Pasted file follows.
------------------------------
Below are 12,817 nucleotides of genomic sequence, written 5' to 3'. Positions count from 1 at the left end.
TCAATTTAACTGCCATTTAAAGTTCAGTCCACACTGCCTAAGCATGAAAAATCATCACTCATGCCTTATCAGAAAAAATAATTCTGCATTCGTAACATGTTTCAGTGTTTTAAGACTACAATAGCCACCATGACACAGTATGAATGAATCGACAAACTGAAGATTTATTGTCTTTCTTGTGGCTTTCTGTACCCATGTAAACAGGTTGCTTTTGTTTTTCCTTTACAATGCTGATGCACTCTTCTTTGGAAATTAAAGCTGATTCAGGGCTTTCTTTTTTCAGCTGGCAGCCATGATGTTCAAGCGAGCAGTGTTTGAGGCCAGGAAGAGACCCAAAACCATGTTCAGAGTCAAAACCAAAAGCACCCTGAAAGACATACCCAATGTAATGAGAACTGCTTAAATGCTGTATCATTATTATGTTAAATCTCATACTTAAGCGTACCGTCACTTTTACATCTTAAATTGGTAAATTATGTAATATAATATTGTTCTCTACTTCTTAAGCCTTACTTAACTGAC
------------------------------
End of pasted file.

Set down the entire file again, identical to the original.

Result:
Below are 12,817 nucleotides of genomic sequence, written 5' to 3'. Positions count from 1 at the left end.
TCAATTTAACTGCCATTTAAAGTTCAGTCCACACTGCCTAAGCATGAAAAATCATCACTCATGCCTTATCAGAAAAAATAATTCTGCATTCGTAACATGTTTCAGTGTTTTAAGACTACAATAGCCACCATGACACAGTATGAATGAATCGACAAACTGAAGATTTATTGTCTTTCTTGTGGCTTTCTGTACCCATGTAAACAGGTTGCTTTTGTTTTTCCTTTACAATGCTGATGCACTCTTCTTTGGAAATTAAAGCTGATTCAGGGCTTTCTTTTTTCAGCTGGCAGCCATGATGTTCAAGCGAGCAGTGTTTGAGGCCAGGAAGAGACCCAAAACCATGTTCAGAGTCAAAACCAAAAGCACCCTGAAAGACATACCCAATGTAATGAGAACTGCTTAAATGCTGTATCATTATTATGTTAAATCTCATACTTAAGCGTACCGTCACTTTTACATCTTAAATTGGTAAATTATGTAATATAATATTGTTCTCTACTTCTTAAGCCTTACTTAACTGAC